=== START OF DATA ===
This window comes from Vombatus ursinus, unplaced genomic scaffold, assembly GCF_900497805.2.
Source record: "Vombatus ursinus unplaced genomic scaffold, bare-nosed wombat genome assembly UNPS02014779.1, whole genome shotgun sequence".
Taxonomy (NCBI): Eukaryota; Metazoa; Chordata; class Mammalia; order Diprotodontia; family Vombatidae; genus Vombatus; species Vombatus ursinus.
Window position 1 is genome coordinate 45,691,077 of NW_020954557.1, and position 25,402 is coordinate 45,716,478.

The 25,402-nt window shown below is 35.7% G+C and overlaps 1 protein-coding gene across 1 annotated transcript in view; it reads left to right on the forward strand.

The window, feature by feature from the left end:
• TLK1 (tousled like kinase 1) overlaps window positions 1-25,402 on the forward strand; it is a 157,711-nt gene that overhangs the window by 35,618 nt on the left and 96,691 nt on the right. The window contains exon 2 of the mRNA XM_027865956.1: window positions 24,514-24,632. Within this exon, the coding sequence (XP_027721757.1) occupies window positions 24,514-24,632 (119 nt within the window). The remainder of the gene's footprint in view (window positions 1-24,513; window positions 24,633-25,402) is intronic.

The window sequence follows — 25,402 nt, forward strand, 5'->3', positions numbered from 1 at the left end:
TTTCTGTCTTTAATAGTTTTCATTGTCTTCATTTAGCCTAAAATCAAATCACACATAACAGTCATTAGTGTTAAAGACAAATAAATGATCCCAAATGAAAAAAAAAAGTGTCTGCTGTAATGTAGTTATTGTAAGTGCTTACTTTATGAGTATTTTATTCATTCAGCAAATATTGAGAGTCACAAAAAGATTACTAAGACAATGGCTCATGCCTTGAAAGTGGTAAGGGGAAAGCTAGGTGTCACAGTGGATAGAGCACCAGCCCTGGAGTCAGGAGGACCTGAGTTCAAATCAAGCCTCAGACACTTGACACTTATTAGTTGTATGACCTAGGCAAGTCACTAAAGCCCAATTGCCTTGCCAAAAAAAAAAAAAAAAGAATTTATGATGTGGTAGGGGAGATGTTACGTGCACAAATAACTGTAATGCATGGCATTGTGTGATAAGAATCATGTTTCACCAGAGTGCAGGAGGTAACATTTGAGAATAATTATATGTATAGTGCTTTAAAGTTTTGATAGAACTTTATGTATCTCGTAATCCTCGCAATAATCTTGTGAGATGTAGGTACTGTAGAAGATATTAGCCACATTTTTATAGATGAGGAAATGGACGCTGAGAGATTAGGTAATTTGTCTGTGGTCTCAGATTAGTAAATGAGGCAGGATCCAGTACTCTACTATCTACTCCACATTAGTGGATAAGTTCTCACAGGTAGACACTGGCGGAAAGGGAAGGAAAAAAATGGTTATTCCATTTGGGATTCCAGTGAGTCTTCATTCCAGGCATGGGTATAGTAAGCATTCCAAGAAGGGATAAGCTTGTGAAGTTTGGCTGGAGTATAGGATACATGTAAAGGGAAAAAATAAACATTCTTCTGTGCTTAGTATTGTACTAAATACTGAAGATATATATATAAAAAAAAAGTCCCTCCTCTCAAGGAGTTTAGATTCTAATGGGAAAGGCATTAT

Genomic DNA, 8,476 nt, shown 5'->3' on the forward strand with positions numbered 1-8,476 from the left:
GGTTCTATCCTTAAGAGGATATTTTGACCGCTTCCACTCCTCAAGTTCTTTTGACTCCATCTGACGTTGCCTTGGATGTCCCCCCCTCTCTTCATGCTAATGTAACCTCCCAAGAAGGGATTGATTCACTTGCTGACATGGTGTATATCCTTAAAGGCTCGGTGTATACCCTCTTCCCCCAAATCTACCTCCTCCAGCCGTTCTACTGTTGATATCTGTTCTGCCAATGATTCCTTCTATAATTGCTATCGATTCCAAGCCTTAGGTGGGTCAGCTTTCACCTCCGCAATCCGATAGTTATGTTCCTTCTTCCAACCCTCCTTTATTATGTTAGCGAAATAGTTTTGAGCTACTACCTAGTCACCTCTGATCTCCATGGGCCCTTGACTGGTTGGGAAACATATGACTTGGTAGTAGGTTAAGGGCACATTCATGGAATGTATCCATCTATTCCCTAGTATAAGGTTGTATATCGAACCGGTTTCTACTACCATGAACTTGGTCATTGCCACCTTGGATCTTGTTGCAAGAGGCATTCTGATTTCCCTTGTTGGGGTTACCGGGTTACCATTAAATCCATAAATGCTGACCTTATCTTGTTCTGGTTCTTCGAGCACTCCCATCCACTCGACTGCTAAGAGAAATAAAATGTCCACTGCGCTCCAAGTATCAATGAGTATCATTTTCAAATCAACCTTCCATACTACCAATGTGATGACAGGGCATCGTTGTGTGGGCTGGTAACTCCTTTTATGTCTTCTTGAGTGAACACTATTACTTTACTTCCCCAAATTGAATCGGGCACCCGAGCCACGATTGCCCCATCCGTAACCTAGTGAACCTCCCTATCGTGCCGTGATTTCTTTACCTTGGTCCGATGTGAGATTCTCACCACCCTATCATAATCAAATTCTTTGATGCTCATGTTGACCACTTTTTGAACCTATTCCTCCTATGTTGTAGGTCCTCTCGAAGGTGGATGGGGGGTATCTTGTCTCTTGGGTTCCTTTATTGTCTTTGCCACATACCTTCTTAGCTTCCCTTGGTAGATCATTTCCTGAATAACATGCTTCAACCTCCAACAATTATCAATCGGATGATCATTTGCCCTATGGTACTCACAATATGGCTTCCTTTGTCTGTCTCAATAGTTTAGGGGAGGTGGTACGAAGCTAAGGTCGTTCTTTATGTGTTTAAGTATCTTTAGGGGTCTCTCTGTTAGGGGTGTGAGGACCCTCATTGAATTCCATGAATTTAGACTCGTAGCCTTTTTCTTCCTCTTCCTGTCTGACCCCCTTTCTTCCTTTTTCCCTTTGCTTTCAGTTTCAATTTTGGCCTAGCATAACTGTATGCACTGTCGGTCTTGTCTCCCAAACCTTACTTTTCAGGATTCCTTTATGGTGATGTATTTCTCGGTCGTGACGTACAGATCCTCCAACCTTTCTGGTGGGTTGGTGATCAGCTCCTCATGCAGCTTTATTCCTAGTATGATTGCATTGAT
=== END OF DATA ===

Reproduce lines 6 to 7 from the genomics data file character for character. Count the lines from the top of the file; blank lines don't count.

The window, feature by feature from the left end:
• TLK1 (tousled like kinase 1) overlaps window positions 1-25,402 on the forward strand; it is a 157,711-nt gene that overhangs the window by 35,618 nt on the left and 96,691 nt on the right. The window contains exon 2 of the mRNA XM_027865956.1: window positions 24,514-24,632. Within this exon, the coding sequence (XP_027721757.1) occupies window positions 24,514-24,632 (119 nt within the window). The remainder of the gene's footprint in view (window positions 1-24,513; window positions 24,633-25,402) is intronic.